It is impossible to determine with absolute certainty whether a blocked call would have been an unwelcome call had it been connected, but trueCall have developed an algorithm that applies over 30 separate tests to determine whether an incoming call (whether connected or blocked) was likely to have been an unwelcome call. For example, it is likely to be a nuisance call in the following cases:

  • Its Caller- ID was on the user’s block list.
  • The call was intercepted, and when announced to the user was rejected.
  • The caller chose not to say their name or press a button when asked.
  • The user chose to reject the caller midway through the call.

Figure 31: A taxonomy of phone calls

Legal? Nuisance? Estimated % of all calls Estimated % of nuisance calls Basis for estimate
Domestic calls (person to person)
Friends and family calls Y N 60% - trueCall database analysis [9]
Unwelcome personal calls Y Y <1% <1% Conversations with trueCall customers [10]
Malicious calls [1] N Y <1% <1%
Organisational (organisation to person) [2]
Welcome/invited organisational calls (marketing & others) [3] Y N 3% - trueCall database analysis [11]
Unwanted marketing calls – legitimate and compliant [4] Y Y 4% 12% Analysis of top 250 nuisance calls Jan – June 2017 [12]
Unwanted marketing calls - legitimate sales pitch, but non-compliant [5] N Y 10% 29%
Unwanted marketing calls - misleading or aggressive commercial practices [6] N Y 14% 38% trueCall cost benefit analysis using Ofcom diary survey 2017
Scam calls [7] N Y 7% 19%
Unwanted non-marketing calls (e.g. debt collection, market research) Y Y <1% 2% Analysis of top 250 nuisance calls Jan – June 2017
Other [8]
Misdials Y Y <1% <1% Conversations with trueCall customers [10]
Wrong numbers Y Y <1% <1%
Call to recycled numbers Y Y <1% <1%

Notes to Figure 31

1 Calls from private individuals that are malicious. It may be a heavy breathing call, or the caller may use abusive or sexually explicit language, or threaten the called party, their family or their property.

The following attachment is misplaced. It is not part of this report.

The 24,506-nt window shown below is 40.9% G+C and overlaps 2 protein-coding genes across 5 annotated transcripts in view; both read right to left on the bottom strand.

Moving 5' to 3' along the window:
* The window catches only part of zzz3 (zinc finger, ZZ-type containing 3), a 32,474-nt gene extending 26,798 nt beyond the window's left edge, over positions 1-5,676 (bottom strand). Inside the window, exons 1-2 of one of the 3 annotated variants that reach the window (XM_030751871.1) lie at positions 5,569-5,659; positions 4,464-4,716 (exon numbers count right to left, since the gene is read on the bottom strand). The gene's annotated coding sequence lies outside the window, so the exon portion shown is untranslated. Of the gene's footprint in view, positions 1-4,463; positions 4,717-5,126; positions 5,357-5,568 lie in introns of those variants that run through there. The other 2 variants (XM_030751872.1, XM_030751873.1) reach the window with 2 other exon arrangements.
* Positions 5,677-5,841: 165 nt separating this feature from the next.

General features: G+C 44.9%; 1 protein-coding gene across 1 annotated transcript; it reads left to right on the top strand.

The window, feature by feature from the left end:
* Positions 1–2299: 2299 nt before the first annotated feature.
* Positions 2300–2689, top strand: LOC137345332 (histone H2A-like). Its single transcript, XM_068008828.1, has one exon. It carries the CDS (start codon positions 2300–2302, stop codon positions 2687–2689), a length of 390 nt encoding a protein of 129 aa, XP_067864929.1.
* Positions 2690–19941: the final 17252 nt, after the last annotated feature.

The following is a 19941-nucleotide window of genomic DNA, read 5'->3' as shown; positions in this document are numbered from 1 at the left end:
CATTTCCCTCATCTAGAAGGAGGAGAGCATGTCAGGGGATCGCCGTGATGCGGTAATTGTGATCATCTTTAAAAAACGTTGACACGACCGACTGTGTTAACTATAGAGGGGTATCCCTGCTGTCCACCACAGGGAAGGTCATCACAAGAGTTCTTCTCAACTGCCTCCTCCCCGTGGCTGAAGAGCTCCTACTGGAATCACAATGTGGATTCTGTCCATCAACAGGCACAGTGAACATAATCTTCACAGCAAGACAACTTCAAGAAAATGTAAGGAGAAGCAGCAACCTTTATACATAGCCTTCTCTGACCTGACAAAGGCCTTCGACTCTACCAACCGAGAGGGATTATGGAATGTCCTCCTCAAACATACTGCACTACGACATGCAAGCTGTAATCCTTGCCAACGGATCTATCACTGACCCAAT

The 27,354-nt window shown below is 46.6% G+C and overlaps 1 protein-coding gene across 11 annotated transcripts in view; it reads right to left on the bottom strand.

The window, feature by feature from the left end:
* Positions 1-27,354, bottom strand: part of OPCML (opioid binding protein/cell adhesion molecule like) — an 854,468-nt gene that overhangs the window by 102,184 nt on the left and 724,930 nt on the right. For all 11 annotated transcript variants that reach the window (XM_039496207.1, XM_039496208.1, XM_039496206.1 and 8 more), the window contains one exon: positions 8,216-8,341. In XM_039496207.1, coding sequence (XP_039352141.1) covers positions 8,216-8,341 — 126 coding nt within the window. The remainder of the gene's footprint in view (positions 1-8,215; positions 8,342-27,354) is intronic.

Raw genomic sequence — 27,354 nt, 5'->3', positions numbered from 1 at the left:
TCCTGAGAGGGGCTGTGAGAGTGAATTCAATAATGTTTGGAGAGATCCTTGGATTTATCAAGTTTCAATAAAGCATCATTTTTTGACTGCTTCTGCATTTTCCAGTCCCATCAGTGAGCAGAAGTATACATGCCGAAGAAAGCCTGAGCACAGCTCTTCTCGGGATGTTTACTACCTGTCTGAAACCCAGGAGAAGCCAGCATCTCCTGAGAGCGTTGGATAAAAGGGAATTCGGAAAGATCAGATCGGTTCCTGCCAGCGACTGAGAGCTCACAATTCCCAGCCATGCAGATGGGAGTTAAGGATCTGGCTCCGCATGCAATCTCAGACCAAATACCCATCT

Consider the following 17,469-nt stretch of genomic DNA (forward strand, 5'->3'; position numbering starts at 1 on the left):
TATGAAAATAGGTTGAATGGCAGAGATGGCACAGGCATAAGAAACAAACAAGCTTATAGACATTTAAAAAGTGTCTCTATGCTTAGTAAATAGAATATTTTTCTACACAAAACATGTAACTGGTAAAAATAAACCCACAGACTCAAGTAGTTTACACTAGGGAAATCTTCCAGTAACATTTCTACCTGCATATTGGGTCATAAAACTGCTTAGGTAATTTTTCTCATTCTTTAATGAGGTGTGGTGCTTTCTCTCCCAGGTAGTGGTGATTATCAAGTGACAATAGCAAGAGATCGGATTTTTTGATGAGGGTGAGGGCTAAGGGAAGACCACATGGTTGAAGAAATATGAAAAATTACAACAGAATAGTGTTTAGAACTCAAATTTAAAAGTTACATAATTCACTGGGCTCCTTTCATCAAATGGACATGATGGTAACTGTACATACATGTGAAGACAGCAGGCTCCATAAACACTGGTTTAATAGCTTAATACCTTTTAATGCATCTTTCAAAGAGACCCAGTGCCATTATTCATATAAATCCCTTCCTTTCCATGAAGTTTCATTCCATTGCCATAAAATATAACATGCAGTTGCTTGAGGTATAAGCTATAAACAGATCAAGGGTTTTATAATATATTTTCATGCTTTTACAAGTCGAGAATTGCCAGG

2 Organisations may be businesses, public services, charities, political parties, etc.

3 Marketing calls from organisations whose calls have been invited – a double glazing company calling you after you have clicked on ‘Call me’ at their web site; a charity who you have asked to call you about a donation; etc. Also calls from organisations whose calls have been invited that are not associated with marketing – the garage calling to say that your car is ready for collection; the dentist reminding you of your appointment; your bank querying a transaction on your card; etc.

4 This is a call from a company that – while it is legal - is unwanted. This may include your energy or telephone company calling with a cheap deal; a company offering to assist you with a PPI claim; etc. If the purpose of the call is to market a product or service then these calls are legal only if the called party’s number is NOT registered with the Telephone Preference Service, or if consent to call has been given in some other way (possibly without you realising you were giving it, e.g. by failing to uncheck a checked box online).